"You don't just grab a vile from the refrigerator, read the manufacturer's label and use it. It's not that black and white."
Lack of research, support
Speculation feeds the gray area of vaccines. Practitioners and scientists like Glickman theorize the repeated use of vaccines breed antibodies that can attack a host's own organs, causing autoimmune disease. Schultz argues that many annual vaccines remain effective throughout a lifetime; at least one of his reports successfully challenges a distemper vaccine after seven years. But despite all the research, it wasn't until veterinarians started noting soft-tissue sarcoma developing at vaccine injection sites in cats that the issue sparked widespread debate.
That's when the Vaccine-Associated Feline Sarcoma Task Force began its ongoing quest to prove the vaccine-sarcoma connection. AVMA admits that the practice of annual vaccinations is based on historic precedent and not research. But that research is expensive, requiring large numbers of animals to be isolated and studied for long periods of time, says Schultz.
"That's why a lot more work doesn't come out," he says. "In the 1970s, there were four vaccines for dogs and we weren't using them often. Now there are 16 vaccines for dogs, and if they're not getting them annually, they're getting them more often than that.
"I'm the only one in the profession who challenges the immunity of vaccines. I'm really one among a total of three individuals who have challenge studies out. With just a few of us studying them and more vaccines on the market, how are we supposed to keep up?"
As AVMA continues to "circle the issue," according to critics, AAHA's board members say the guidelines, still in draft form, aren't strict. Ford says they are just what the profession needs.
"We're not dictating what you should vaccinate with, but a lot of veterinarians want to know the protocols," Ford says. "The health implications of vaccines are difficult to know because there aren't enough studies to determine a cause and effect relationship between vaccines and induced injury.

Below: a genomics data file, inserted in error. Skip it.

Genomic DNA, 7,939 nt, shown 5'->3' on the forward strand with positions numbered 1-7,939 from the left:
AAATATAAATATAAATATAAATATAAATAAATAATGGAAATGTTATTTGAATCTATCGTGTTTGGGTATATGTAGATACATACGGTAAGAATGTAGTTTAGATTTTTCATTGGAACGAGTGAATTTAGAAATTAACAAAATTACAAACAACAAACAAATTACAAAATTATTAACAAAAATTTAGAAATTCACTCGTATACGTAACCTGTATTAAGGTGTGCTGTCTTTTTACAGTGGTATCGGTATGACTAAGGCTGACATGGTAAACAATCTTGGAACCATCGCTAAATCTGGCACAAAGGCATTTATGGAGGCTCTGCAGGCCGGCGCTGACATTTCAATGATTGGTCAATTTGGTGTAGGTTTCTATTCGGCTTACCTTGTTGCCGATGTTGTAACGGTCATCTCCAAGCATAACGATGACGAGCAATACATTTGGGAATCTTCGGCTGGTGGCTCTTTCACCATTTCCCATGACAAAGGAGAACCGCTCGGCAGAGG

"Still, most authorities agree there's a likely correlation and a lot of interest in the issue. "
On the horizon
AVMA refuses to reveal much concerning its position prior to publication, but according to Galvin, the statement offers advice for veterinarians and proposes the following:
* Create and promote a national adverse reporting system, documenting reactions to vaccines.
* Manufacturers should improve vaccine labeling, clearly printing all that's known about a product.
* Three-year rabies vaccines should be promoted rather than traditional annual boosters.
* Veterinarians must promote the value of the exam and move away from their dependence on vaccine income. Emphasize communication, customization and learning the lifestyle of clients to attract patients to the practice.
"We're rolling together what we do know about vaccines, find in published research and expert guidance," Galvin says. "I think this will continue to unfold over the years as we improve on our information. All of our ideas need to come together to make the profession move forward."